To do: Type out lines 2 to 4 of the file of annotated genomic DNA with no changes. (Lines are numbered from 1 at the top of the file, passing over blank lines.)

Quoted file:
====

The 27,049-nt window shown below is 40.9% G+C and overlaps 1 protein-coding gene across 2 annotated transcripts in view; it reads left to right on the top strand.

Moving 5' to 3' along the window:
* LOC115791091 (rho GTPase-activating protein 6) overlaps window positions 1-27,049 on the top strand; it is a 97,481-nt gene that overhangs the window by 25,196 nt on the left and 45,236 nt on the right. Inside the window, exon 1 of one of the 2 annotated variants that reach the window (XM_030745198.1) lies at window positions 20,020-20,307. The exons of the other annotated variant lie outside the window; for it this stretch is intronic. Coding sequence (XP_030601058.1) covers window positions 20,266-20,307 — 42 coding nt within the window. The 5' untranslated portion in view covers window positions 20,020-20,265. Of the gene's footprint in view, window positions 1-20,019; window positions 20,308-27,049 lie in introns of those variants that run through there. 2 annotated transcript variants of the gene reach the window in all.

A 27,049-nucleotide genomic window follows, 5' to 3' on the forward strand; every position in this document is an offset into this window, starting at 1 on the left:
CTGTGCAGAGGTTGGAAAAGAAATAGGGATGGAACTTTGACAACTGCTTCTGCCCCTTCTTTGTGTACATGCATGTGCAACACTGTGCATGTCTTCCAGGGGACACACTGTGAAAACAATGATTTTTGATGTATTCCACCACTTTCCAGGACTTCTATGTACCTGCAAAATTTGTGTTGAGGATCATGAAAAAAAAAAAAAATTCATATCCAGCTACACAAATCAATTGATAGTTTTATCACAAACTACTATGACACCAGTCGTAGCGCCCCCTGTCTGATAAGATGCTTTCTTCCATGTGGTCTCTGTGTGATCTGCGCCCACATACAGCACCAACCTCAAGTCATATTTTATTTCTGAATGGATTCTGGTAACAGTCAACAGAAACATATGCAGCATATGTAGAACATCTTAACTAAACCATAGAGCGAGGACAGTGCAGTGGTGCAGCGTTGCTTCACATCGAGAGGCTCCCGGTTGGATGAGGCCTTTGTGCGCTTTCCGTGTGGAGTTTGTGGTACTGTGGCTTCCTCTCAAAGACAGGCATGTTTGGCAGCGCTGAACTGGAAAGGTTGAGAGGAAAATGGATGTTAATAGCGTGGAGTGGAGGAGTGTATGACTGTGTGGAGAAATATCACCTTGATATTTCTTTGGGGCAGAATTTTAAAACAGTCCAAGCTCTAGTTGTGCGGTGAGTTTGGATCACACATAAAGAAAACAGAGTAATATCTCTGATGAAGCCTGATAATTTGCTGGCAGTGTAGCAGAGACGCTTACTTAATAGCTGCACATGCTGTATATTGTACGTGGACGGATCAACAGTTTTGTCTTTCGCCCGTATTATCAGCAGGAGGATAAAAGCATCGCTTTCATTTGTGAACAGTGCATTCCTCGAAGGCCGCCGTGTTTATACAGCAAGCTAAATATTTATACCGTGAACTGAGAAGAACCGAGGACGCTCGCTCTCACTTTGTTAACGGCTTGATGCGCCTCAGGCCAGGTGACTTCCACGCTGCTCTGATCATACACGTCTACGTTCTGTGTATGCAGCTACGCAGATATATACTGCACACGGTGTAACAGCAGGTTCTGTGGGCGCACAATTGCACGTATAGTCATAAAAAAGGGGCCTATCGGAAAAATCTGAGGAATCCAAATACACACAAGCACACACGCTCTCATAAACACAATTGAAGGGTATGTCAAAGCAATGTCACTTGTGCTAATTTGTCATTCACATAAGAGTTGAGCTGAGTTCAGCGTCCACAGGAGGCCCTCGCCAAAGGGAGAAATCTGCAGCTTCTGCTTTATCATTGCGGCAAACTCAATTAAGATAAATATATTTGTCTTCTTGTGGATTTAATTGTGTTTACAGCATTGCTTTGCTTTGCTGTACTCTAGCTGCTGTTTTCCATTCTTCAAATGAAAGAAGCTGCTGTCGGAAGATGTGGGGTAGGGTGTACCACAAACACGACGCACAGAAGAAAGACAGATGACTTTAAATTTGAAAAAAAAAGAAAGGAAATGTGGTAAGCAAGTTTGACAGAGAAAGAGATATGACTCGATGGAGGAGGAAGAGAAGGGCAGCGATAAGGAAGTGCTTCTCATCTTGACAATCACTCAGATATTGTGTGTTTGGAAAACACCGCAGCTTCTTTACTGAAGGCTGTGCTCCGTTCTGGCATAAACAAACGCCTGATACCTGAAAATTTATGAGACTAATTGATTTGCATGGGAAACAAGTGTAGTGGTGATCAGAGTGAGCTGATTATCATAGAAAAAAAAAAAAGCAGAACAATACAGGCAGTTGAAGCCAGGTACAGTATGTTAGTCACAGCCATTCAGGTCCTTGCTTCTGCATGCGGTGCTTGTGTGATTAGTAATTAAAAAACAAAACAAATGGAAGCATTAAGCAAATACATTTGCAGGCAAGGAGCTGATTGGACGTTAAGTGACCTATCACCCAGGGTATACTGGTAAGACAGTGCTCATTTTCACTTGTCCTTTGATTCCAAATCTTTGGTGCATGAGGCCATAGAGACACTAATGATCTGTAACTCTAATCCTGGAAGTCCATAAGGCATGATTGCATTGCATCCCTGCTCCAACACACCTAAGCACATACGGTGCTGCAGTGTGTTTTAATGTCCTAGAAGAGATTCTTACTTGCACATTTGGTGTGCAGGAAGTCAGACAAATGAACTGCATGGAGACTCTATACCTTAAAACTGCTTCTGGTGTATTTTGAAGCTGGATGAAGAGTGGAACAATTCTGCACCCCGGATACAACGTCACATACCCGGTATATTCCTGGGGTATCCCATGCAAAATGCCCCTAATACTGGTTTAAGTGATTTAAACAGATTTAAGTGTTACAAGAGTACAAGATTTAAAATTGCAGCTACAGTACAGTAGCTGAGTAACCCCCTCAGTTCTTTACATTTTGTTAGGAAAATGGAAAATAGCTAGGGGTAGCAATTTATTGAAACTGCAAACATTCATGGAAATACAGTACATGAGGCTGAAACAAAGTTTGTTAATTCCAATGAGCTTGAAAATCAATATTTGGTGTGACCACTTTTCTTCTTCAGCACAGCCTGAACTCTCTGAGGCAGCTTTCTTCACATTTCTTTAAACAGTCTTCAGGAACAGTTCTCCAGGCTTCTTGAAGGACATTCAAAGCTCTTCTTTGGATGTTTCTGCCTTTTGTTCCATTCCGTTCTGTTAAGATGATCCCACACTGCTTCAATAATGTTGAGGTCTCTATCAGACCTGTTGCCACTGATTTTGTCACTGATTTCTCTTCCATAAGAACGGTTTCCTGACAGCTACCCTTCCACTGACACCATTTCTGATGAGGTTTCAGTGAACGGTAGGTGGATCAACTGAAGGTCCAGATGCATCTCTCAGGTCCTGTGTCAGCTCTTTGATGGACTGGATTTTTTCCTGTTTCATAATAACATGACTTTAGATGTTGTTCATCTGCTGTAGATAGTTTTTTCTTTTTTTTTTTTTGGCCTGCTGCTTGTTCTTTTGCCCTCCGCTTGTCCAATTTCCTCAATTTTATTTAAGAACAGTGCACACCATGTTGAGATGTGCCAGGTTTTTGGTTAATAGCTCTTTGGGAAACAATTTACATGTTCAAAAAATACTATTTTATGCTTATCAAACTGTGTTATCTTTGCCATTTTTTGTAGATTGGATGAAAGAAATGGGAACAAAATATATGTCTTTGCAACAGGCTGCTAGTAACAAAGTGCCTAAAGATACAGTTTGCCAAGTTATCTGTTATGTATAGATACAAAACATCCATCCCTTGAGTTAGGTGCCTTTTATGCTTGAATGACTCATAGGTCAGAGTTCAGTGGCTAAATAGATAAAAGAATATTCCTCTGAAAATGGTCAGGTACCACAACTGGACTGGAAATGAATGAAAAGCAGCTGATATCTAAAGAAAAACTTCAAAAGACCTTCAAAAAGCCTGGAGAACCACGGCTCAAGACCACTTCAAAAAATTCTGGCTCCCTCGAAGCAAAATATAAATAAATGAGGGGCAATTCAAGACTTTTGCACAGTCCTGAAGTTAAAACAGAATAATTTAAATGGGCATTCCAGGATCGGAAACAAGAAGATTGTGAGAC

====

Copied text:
Moving 5' to 3' along the window:
* LOC115791091 (rho GTPase-activating protein 6) overlaps window positions 1-27,049 on the top strand; it is a 97,481-nt gene that overhangs the window by 25,196 nt on the left and 45,236 nt on the right. Inside the window, exon 1 of one of the 2 annotated variants that reach the window (XM_030745198.1) lies at window positions 20,020-20,307. The exons of the other annotated variant lie outside the window; for it this stretch is intronic. Coding sequence (XP_030601058.1) covers window positions 20,266-20,307 — 42 coding nt within the window. The 5' untranslated portion in view covers window positions 20,020-20,265. Of the gene's footprint in view, window positions 1-20,019; window positions 20,308-27,049 lie in introns of those variants that run through there. 2 annotated transcript variants of the gene reach the window in all.

A 27,049-nucleotide genomic window follows, 5' to 3' on the forward strand; every position in this document is an offset into this window, starting at 1 on the left: